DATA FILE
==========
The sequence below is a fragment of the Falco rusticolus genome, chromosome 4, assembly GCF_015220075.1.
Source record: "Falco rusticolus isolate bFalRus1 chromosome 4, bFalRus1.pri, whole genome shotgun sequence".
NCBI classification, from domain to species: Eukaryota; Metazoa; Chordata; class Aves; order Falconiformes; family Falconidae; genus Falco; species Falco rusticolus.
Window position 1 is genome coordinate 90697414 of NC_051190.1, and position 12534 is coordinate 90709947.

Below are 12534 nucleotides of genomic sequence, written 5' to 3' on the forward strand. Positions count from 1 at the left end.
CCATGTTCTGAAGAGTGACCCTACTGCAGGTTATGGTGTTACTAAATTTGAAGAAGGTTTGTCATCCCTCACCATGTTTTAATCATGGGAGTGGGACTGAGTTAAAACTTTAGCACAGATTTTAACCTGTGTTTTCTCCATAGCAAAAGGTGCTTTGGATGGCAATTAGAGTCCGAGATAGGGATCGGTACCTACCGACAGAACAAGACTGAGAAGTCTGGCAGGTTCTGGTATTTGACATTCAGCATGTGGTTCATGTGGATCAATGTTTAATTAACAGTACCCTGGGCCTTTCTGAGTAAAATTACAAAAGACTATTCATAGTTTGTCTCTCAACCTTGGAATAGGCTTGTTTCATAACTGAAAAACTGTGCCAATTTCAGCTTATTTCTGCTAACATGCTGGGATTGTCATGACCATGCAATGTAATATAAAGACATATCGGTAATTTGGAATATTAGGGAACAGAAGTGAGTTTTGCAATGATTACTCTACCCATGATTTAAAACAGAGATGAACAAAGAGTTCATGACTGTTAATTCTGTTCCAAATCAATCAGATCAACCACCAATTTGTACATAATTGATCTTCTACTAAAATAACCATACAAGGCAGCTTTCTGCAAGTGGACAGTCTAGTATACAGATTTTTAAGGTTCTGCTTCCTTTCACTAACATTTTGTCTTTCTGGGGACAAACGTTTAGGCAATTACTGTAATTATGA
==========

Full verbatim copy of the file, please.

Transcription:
The sequence below is a fragment of the Falco rusticolus genome, chromosome 4, assembly GCF_015220075.1.
Source record: "Falco rusticolus isolate bFalRus1 chromosome 4, bFalRus1.pri, whole genome shotgun sequence".
NCBI classification, from domain to species: Eukaryota; Metazoa; Chordata; class Aves; order Falconiformes; family Falconidae; genus Falco; species Falco rusticolus.
Window position 1 is genome coordinate 90697414 of NC_051190.1, and position 12534 is coordinate 90709947.

Below are 12534 nucleotides of genomic sequence, written 5' to 3' on the forward strand. Positions count from 1 at the left end.
CCATGTTCTGAAGAGTGACCCTACTGCAGGTTATGGTGTTACTAAATTTGAAGAAGGTTTGTCATCCCTCACCATGTTTTAATCATGGGAGTGGGACTGAGTTAAAACTTTAGCACAGATTTTAACCTGTGTTTTCTCCATAGCAAAAGGTGCTTTGGATGGCAATTAGAGTCCGAGATAGGGATCGGTACCTACCGACAGAACAAGACTGAGAAGTCTGGCAGGTTCTGGTATTTGACATTCAGCATGTGGTTCATGTGGATCAATGTTTAATTAACAGTACCCTGGGCCTTTCTGAGTAAAATTACAAAAGACTATTCATAGTTTGTCTCTCAACCTTGGAATAGGCTTGTTTCATAACTGAAAAACTGTGCCAATTTCAGCTTATTTCTGCTAACATGCTGGGATTGTCATGACCATGCAATGTAATATAAAGACATATCGGTAATTTGGAATATTAGGGAACAGAAGTGAGTTTTGCAATGATTACTCTACCCATGATTTAAAACAGAGATGAACAAAGAGTTCATGACTGTTAATTCTGTTCCAAATCAATCAGATCAACCACCAATTTGTACATAATTGATCTTCTACTAAAATAACCATACAAGGCAGCTTTCTGCAAGTGGACAGTCTAGTATACAGATTTTTAAGGTTCTGCTTCCTTTCACTAACATTTTGTCTTTCTGGGGACAAACGTTTAGGCAATTACTGTAATTATGA